Meeting some of the smaller producers, irrespective of the quality of their products, can offer an insightful glimpse into the agricultural life of Normandy and, in many cases, the family history that is a part of it. That family history may further provide you with a view of Normandy during the German Occupation and during the Invasion of Normandy, which is, after all, the reason you’ll come exploring in these parts.

Here below are a few suggested producers you can visit, but don’t hesitate to follow your own sense of adventure and make an impromptu call anywhere that promises a dégustation. Local tourist offices also have a list of producers offering tastings and visits.

Between Point du Hoc and the American Cemetery: My own wanderings in the Landing Zone led me to hazard six or seven years ago upon the apple farm of Bernard Lebrec. As with many of the large farmhouses along the coast, that of Mr. Lebrec’s grandfather’s was requisitioned by the Germans during the war. Then, after the landing, they was occupied by the Americans. The American 147th Engineer Combat Battalion made this their headquarters and built an airstrip in the family’s apple orchard in the early days of the Invasion of Normandy. The bikes in the courtyard formed by massive farmhouses from built over 300 years and the baby in the arms of Mr. or Mrs. Lebrec as they come out to see who’s in the driveway are for me wholly part of the Landing Zone experience.

Mr. Lebrec’s apples go into the three main apple-based beverages: cidre, pommeau, and brandy. The farm, originally purchased prior to the war by his grandfather, is located in Englesqueville la Percèe along the road between between Pointe du Hoc and the American Cemetery. Bernard Lebrec, tel. 02 31 22 70 72, e-mail See map, point 1.

Others in the area will have their own story and even your own history to tell.

For a tasting that’s easy to find and to include in your itinerary, Ferme de la Sapinière is located just outside of the American Cemetery. Route de Port en Bessin, 14710 Saint Laurent sur Mer. Tel. 02 31 22 40 51.  See map, point 2.

Near Bayeux: Just east of Bayeux, Les Vergers de Ducy is an organic producer. 14250 Ducy Sainte Marguerite. Tel 02 31 80 28 See map, point 3.

Pays d’Auge: Much of the best calvados production comes from the Pays d’Auge area, which is located just south of Deauville and the Flowered Coast, to either side of A84, the highway on which you enter the Landing Zone when driving to or from Paris.

The Christian Drouin distillery at Domaine Coeur de Lion is a few miles off the highway at Coudray Rabut, near Pont l’Evêque (of cheese fame). Christian Drouin took over a farm that his father had purchased in 1960 and has since transformed it into a cidre, pommeau, and calvados producer distributed worldwide. His son Guillaume is now fully involved as the third generation. Though neither Drouin may be present when you stop by and though you may encounter some group tourism here, Coeur de Lion offers an accessible opportunity to visit both old and modern facilities, to understand how these apple-based beverages are produced, to have a thorough tasting, and to purchase, if you like, some quality Calvados Pays d’Auge. Domaine Coeur de Lion, Route de Trouville (RN 177), 14130 Coudray-Rabut. Tel. 02 31 64 30 05, or See map, point 4.

Finally, if you’d like to lose yourself in the back roads of Pay d’Auge and familiarize yourself with some high quality off-the-beaten track Calvados Pays d’Auge, head a bit further east and several miles south of A84 to La-Lande-St-Leger, where the Camut family has been producing fine Calvados for three generations. Adrien Camut was one of a handful of producers who after WWII set out to give Calvados its letters of noblesse.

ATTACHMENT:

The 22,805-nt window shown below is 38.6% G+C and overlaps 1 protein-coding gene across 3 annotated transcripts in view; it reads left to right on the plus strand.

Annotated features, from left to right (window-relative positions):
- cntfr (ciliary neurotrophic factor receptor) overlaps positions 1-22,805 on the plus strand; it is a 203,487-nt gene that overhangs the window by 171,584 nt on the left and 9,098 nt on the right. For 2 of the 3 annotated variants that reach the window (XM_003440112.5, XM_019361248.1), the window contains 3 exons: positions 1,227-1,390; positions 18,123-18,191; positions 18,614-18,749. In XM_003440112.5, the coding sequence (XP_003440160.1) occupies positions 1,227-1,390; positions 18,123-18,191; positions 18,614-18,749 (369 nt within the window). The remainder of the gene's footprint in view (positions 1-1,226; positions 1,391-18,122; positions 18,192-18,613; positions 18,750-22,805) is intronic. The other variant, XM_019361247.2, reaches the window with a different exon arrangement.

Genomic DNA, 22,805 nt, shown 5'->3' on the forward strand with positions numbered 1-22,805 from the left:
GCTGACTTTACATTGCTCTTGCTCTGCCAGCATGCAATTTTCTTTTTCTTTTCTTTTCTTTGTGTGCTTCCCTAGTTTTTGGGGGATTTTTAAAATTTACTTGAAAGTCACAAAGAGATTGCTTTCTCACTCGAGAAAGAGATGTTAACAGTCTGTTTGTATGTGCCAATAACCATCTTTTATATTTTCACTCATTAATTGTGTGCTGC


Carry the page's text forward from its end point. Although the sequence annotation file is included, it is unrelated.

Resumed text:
Calvados Adrien Camut is non-filtered and produced using the family’s own organic apples in a production of 15,000 bottles per year. Come this way if truly interested in fine Calvados or brandy in general, but be sure call in advance or send an e-mail since visits are for a limited public and by appointment only. Calvados Adrien Camut, Domaine de Sémainville, 27210 La Lande Saint Leger. Tel. 02 32 57 82 01. E-mail See map, point 5.

Further information
For further information on the production of Calvados, pommeau, cidre, and poiré (the pear version of cidre) see the official site of the cidriculture appellations. The site also gives recipes for cocktails using Calvados.

© 2009, Gary Lee Kraut


  1. There’s nothing for it, I will have to submit to a 23 hour trip back to Calvados, particularly to just to get the cider as it is in Calvados. Does anyone know where you can buy proper Normandy cider in Australia. I have now bought cider from Normandie in Australia, but it has been filtered, and doesn’t taste right, too bland. I suppose it would cost too much to get it freighted to Australia from Normandie?

    • Bonjour Rosie,
      Cider exported from Normandy is often too expensive by the time it arrives in the U.S. and so has trouble competing with domestic cider. I suspect that it’s the same in Australia. And what often gets exported is decent generic cider. Furthermore, the kind of cider that you like doesn’t travel well, another reason to filter… and another reason for you to go to the cider (i.e. Normandy or Brittany) rather than wait for the cider to come to you.

  2. In April while out chasing chateaux and paying our respects to those of WWII we had a chance happening with a Calvados farm. I’m thinking we were outside of Bayeux but can’t be sure. We stopped in for a tasting and left with a box of cider and 2 brandies! Had no idea it even existed until a guard at the WWII cemetery told us about it!

  3. Great article. I went to visit my great gradfathers grave last year and stumbled across the Cider Trail. Called into a farm and bought a bottle of Cidre and a bottle of Calvados for a friend back in Australia.